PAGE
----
Home-based children using a robot in classroom to learn and socialize
- Interaction avatar
- die Berater counsulting
- Country of Implementation
- Western Europe
- Start Year
- First published
“The avatar project gives children and adolescents with chronical illnesses the chance to take part in social life.” Martin Röhsner, CEO & Founder, die Berater
die Berater Unternehmensberatungs GmbH, a consulting company focused on vocational training, is based in Vienna, Austria. In 2020 the company started to offer education with the help of physical robots, called avatars. Target audiences are children with and without disabilities who cannot attend school. The avatars are placed in the classroom and can be personalized. One of the goals is to facilitate reintegration into regular schools. By mid-2022 the avatars were offered to more than 95 children.
There are 18,000 children in Austria who cannot attend school regularly due to illness, chronic disease, or disability.
Solution, Innovation and Impact
The robots are placed in real-world settings, most often in classrooms. For example, they can be placed on a table among classmates while the child at home connects remotely via an app on their tablet. The child controls movements and line of sight, as well as communicate with their surroundings, such as with classmates, thanks to LED lights and cameras. Children can personalize the avatar through colours and stickers. The avatars are available in all federal states of Austria and at all school levels. Die Berater has created a support network with Med Uni Wien, which is responsible for psychological support, and Heilstättenschule Wien, which coordinates communication with all participating schools. Other partners such as SK Rapid Wien (Rapid Vienna Football Club) offer opportunities to connect to sport settings. The project is part of a research study with MedUni Vienna, with initial indications showing the avatars reduce social isolation and support participation in social life.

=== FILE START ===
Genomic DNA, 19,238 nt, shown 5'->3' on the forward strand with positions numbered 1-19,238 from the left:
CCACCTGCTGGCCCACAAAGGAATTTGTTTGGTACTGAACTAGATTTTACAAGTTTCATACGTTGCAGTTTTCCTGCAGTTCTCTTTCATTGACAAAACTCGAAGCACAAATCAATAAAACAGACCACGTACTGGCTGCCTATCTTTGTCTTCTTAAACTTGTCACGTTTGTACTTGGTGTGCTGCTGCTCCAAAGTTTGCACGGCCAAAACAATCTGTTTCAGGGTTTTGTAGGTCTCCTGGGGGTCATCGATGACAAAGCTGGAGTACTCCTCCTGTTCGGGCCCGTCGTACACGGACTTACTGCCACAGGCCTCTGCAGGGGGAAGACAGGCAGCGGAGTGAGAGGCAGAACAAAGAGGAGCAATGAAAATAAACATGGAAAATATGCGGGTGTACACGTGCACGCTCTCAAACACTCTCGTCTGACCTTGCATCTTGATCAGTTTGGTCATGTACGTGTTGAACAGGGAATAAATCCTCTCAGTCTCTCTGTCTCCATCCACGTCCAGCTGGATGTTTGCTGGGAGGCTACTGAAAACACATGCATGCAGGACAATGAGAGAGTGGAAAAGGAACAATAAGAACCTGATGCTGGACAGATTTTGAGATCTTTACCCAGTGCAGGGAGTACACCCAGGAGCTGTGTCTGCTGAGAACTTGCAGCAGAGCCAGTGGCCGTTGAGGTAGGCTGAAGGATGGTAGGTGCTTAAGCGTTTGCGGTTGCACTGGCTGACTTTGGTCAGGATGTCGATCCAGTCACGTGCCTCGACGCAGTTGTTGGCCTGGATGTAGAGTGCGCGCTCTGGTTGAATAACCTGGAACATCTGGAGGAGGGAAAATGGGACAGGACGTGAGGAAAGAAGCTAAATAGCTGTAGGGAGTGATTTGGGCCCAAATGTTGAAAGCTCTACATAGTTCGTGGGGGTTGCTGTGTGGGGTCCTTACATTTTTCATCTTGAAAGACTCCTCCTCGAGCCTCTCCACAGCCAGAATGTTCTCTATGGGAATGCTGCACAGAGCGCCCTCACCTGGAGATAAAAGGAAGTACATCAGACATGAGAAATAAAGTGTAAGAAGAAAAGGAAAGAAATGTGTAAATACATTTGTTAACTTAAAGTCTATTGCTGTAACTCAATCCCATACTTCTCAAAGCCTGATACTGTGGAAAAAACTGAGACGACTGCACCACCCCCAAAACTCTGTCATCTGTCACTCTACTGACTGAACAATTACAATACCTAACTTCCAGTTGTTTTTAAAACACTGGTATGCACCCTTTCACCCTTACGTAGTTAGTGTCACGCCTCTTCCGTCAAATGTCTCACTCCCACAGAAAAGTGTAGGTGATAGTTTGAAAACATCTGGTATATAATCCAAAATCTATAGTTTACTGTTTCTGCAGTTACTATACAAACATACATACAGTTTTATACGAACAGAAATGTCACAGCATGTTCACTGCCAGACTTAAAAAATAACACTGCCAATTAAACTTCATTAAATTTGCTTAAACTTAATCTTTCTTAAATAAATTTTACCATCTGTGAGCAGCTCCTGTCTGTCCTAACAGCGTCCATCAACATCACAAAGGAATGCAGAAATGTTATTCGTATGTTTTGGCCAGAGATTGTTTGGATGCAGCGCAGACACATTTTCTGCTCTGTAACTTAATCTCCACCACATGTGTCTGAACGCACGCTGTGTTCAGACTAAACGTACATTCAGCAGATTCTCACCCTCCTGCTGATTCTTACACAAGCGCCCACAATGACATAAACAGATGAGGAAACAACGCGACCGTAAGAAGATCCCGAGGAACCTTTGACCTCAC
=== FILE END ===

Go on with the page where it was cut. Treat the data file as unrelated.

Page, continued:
Funding, Outlook and Transferability
The Norwegian company No Isolation has developed the avatars (robot and software) and die Berater is using it based on a licence model. The service is provided for free to all users. As a social project, the financing is partly provided by die Berater as part of its CSR strategy. Other financing is sought from local charitable partners that work with young people with illness and disability. Between 2020 and 2022, €90,000 has been raised. The aim is to offer the service to more children in the coming years, and to do more research for better improved services in the future. Other goals include improving interaction for children with physical impairments, for example, by implementing an eye-tracking function, which is being piloted.